September 11, 2009
RWE Private Wealth, a recently-launched Orlando multi-family office, has rolled out Law Firm Advisory Services, a sub-division designed to garner investment clients among personal injury lawsuit winners. The firm will network with personal injury law firms to gain referrals to accident victims who have won large settlements, in order to put their cash into long-term investments. The firm will relax its $5 million investment minimum for this initiative, which has already yielded a $3 million client.
This program is predicated on the fact that recipients often squander their cash. Also, many plaintiffs who receive structured settlements designed to provide lifetime income streams, are vulnerable to offers of instant lump sum payouts, at huge discounts to their settlement.
“These aren’t business owners; they’re people who came across the money because of a catastrophic injury, and, unfortunately, they usually don’t come to the table with strong fiscal education,” explains RWE principal Seth Ellis. The firm will set up clients with a palate of investments, including annuities and fixed-income investments, and will park their excess funds in trust accounts with Raymond James as trustee.
The inspiration for this program unfolded over a conversation between Ellis and his old college friend John Morgan, a partner at Orlando personal injury law firm Morgan & Morgan, which RWE has aligned with for this initiative. Morgan says he’ll get no kickback from this arrangement, but thinks it’s a worthy cause, especially following the recent Wall Street crisis. “After AIG, I became particularly concerned that a client could get structured money from an insurance provider that would go defunct. I’m suspect of everything now,” Morgan notes. “And those folks on TV who say they’ll buy your settlements outright, but for a huge discount? They’re loan sharks. Their behavior would embarrass Tony Soprano.”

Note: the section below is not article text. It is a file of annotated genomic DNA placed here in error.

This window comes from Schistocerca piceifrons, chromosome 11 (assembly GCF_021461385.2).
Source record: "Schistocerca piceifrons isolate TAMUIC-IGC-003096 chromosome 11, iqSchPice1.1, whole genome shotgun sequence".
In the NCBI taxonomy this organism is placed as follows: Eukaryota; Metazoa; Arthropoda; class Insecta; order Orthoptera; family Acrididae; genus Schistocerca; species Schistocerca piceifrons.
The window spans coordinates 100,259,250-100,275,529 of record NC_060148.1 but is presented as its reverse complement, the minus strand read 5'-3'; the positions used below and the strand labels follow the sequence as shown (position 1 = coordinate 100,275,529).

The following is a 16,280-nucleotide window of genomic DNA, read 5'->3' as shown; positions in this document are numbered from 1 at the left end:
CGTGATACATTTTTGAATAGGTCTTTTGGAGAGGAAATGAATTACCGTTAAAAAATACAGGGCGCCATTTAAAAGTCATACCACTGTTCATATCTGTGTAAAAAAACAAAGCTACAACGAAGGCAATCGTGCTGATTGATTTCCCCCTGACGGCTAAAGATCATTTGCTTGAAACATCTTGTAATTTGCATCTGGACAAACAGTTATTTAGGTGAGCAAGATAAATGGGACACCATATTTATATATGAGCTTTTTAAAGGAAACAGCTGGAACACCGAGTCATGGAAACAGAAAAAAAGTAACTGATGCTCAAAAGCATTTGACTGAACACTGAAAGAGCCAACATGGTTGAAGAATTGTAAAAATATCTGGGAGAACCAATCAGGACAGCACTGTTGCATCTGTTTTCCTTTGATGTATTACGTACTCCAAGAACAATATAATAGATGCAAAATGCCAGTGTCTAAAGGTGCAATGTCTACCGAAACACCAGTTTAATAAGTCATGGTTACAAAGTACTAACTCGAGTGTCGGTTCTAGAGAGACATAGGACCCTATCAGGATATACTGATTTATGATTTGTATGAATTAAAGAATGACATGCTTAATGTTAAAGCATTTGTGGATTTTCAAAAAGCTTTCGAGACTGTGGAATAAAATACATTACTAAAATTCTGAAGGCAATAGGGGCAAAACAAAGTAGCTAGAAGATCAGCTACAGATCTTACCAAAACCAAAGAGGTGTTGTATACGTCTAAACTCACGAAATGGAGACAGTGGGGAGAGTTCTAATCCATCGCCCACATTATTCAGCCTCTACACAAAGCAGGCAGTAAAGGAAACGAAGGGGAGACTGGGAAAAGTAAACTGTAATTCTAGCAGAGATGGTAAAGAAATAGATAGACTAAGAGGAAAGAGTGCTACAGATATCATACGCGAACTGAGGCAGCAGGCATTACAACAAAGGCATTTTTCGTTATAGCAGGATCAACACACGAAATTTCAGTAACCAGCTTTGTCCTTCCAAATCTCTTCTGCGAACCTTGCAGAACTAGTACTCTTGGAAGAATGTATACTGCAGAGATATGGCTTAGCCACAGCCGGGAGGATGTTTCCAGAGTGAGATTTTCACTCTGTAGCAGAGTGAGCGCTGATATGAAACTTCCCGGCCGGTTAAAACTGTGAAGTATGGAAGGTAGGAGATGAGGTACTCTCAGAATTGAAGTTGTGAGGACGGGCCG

For lawyers, the upside is delivering additional post-trial service to the client and building up a relationship that may cause the client to put in a good word with friends or acquaintances. Ellis says he’ll charge the same 1% management fee he charges typical family office clients. Once the program is fully up and running, Ellis says he’ll approach other law firms in an attempt to set up similar arrangements. –Andrew Bloomenthal